Tuesday, 29 December 2015

Environment Agency

The head of the Environment Agency Sir Philip Dilley, under pressure to defend his handling of Britain’s worst flooding crisis for years amid reports that he has left the country to spend time at his luxury Caribbean home in Barbados.

The Environment Agency is a non-departmental public body, established in 1996 and sponsored by the United Kingdom government's Department for Environment, Food and Rural Affairs [DEFRA], with responsibilities relating to the protection and enhancement of the environment in England [and until 2013 also Wales].

The Environment Agency employs around 11,200 staff. It is organised into eight directorates that report to the chief executive Sir Philip Dilley, another £100,000 a year waste of space.

The Environment Agency's total funding in 2007–08 was £1,025 million, an increase of £23 million on 2006–07. Of that total, £628 million [61 per cent] was provided in the form of 'flood defence grant-in-aid' from government [£578 million for England and £50 million for Wales]. In addition, £347 million [34 per cent] was raised through statutory charging schemes and flood defence levies; and a further £50 million [5 per cent] came from other miscellaneous sources.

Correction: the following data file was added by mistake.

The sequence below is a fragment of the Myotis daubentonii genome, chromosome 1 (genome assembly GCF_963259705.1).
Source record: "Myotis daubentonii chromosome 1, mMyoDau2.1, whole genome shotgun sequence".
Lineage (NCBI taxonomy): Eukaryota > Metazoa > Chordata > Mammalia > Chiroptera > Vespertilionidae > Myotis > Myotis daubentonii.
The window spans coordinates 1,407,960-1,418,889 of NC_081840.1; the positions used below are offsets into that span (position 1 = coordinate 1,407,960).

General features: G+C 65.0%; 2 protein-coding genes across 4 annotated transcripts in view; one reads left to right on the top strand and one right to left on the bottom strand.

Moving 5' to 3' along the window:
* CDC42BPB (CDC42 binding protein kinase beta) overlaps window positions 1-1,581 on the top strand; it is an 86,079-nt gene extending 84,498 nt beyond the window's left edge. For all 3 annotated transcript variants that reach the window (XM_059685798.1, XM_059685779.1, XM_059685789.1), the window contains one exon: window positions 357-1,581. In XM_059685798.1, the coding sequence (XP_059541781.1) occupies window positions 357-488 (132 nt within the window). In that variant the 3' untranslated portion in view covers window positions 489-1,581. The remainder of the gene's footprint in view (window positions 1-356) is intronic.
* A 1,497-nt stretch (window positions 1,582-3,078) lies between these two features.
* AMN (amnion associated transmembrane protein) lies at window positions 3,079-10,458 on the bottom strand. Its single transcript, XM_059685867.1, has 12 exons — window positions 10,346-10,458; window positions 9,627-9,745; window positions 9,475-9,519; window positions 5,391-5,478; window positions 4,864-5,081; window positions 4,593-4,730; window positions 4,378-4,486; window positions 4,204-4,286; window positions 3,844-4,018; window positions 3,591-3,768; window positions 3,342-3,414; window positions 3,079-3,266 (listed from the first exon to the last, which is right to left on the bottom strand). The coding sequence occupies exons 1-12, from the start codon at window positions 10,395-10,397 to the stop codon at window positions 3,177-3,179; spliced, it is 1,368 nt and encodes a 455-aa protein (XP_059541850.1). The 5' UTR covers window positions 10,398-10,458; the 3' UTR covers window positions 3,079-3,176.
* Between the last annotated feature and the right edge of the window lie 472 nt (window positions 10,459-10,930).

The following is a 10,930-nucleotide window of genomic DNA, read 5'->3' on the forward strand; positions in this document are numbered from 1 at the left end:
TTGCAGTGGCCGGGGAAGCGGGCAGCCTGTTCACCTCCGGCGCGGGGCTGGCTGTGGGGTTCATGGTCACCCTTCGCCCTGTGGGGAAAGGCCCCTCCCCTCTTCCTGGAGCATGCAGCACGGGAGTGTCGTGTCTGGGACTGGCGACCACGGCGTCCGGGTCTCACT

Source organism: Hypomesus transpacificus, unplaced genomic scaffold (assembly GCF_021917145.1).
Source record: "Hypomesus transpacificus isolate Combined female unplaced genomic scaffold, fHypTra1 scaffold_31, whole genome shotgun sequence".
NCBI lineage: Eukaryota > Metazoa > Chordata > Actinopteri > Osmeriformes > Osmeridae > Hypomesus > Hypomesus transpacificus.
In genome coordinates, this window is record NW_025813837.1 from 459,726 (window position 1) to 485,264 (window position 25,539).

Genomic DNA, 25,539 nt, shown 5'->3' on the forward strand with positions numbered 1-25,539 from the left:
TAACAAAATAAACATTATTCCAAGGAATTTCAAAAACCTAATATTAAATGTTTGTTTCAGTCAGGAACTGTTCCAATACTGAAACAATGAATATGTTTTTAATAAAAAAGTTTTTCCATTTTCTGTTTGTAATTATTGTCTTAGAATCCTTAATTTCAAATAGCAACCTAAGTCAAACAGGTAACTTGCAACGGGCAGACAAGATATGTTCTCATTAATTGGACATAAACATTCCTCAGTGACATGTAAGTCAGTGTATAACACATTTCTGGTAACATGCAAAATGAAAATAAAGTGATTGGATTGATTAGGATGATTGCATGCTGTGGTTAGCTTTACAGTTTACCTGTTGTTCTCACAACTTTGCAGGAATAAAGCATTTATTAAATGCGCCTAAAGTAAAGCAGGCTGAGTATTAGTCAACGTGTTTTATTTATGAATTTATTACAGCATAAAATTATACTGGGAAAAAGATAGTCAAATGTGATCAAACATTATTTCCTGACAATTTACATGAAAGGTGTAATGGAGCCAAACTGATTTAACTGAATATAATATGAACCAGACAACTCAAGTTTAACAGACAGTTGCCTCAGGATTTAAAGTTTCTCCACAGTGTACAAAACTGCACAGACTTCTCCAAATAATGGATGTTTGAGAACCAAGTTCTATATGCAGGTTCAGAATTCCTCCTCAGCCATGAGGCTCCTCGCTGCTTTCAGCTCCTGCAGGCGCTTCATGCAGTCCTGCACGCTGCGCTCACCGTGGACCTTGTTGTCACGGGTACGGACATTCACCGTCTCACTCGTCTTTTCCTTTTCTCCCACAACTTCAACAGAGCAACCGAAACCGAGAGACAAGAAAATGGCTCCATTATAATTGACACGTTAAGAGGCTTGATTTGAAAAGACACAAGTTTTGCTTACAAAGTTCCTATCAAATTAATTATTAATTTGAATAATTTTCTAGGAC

In 2007–08 had an operational budget of £1.025 billion, of which £628m was grant from the Agency's sponsoring Government Departments. Approximately half the Agency's expenditure is on flood risk management, and a third is spent on environment protection (pollution control). Of the remainder, 12% goes to water resources, and 6% to other water functions including navigation and wildlife.

Since the establishment of the Environment Agency several major flood events have occurred and the Agency has been the target of criticism. A number of reports have been produced which chart various developments in flood management.

Easter 1998 Floods and Bye report
Autumn 2000 Floods and Learning to Live with Rivers
June 2007 National Audit Office report
Summer 2007 Floods and the Pitt Review

What happens when you build a wall to stop water from entering the designated area, it usually flows around the side. The biggest single problem the Environment Agency has still not fathomed is it's main purpose.

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